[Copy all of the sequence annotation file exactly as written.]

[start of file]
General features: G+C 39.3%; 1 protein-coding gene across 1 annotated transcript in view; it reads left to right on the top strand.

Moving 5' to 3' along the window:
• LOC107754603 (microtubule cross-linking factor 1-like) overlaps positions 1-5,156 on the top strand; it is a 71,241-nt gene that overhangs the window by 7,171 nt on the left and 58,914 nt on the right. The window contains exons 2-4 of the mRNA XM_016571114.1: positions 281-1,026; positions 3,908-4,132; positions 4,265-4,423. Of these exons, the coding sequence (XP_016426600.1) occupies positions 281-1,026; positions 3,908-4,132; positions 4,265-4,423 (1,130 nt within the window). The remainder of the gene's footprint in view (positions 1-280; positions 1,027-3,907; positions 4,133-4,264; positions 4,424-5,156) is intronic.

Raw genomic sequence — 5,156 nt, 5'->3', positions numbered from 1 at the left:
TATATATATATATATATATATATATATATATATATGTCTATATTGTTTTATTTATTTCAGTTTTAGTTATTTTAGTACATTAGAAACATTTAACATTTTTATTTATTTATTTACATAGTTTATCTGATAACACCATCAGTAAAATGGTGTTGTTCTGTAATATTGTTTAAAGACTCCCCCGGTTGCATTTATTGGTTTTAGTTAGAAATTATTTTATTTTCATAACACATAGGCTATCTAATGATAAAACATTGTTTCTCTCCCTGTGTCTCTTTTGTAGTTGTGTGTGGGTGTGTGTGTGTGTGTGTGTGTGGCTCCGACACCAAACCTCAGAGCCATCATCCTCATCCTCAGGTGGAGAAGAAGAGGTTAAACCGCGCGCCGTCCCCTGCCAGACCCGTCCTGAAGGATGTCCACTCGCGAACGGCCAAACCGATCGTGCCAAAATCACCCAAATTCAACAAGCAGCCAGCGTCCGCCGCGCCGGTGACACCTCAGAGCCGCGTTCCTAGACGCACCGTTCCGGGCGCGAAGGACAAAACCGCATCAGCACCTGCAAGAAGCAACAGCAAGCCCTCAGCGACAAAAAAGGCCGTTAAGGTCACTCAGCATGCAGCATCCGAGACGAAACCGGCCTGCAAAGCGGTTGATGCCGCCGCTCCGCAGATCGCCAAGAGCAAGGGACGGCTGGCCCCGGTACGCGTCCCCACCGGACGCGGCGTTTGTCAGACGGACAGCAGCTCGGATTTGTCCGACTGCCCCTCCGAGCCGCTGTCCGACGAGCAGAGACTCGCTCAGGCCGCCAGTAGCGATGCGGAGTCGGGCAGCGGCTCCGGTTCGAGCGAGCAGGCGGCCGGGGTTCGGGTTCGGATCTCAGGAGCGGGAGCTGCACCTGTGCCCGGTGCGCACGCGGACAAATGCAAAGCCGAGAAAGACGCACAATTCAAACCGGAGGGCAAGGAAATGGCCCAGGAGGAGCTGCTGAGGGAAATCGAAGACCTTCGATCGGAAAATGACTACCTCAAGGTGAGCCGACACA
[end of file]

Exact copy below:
General features: G+C 39.3%; 1 protein-coding gene across 1 annotated transcript in view; it reads left to right on the top strand.

Moving 5' to 3' along the window:
• LOC107754603 (microtubule cross-linking factor 1-like) overlaps positions 1-5,156 on the top strand; it is a 71,241-nt gene that overhangs the window by 7,171 nt on the left and 58,914 nt on the right. The window contains exons 2-4 of the mRNA XM_016571114.1: positions 281-1,026; positions 3,908-4,132; positions 4,265-4,423. Of these exons, the coding sequence (XP_016426600.1) occupies positions 281-1,026; positions 3,908-4,132; positions 4,265-4,423 (1,130 nt within the window). The remainder of the gene's footprint in view (positions 1-280; positions 1,027-3,907; positions 4,133-4,264; positions 4,424-5,156) is intronic.

Raw genomic sequence — 5,156 nt, 5'->3', positions numbered from 1 at the left:
TATATATATATATATATATATATATATATATATATGTCTATATTGTTTTATTTATTTCAGTTTTAGTTATTTTAGTACATTAGAAACATTTAACATTTTTATTTATTTATTTACATAGTTTATCTGATAACACCATCAGTAAAATGGTGTTGTTCTGTAATATTGTTTAAAGACTCCCCCGGTTGCATTTATTGGTTTTAGTTAGAAATTATTTTATTTTCATAACACATAGGCTATCTAATGATAAAACATTGTTTCTCTCCCTGTGTCTCTTTTGTAGTTGTGTGTGGGTGTGTGTGTGTGTGTGTGTGTGGCTCCGACACCAAACCTCAGAGCCATCATCCTCATCCTCAGGTGGAGAAGAAGAGGTTAAACCGCGCGCCGTCCCCTGCCAGACCCGTCCTGAAGGATGTCCACTCGCGAACGGCCAAACCGATCGTGCCAAAATCACCCAAATTCAACAAGCAGCCAGCGTCCGCCGCGCCGGTGACACCTCAGAGCCGCGTTCCTAGACGCACCGTTCCGGGCGCGAAGGACAAAACCGCATCAGCACCTGCAAGAAGCAACAGCAAGCCCTCAGCGACAAAAAAGGCCGTTAAGGTCACTCAGCATGCAGCATCCGAGACGAAACCGGCCTGCAAAGCGGTTGATGCCGCCGCTCCGCAGATCGCCAAGAGCAAGGGACGGCTGGCCCCGGTACGCGTCCCCACCGGACGCGGCGTTTGTCAGACGGACAGCAGCTCGGATTTGTCCGACTGCCCCTCCGAGCCGCTGTCCGACGAGCAGAGACTCGCTCAGGCCGCCAGTAGCGATGCGGAGTCGGGCAGCGGCTCCGGTTCGAGCGAGCAGGCGGCCGGGGTTCGGGTTCGGATCTCAGGAGCGGGAGCTGCACCTGTGCCCGGTGCGCACGCGGACAAATGCAAAGCCGAGAAAGACGCACAATTCAAACCGGAGGGCAAGGAAATGGCCCAGGAGGAGCTGCTGAGGGAAATCGAAGACCTTCGATCGGAAAATGACTACCTCAAGGTGAGCCGACACA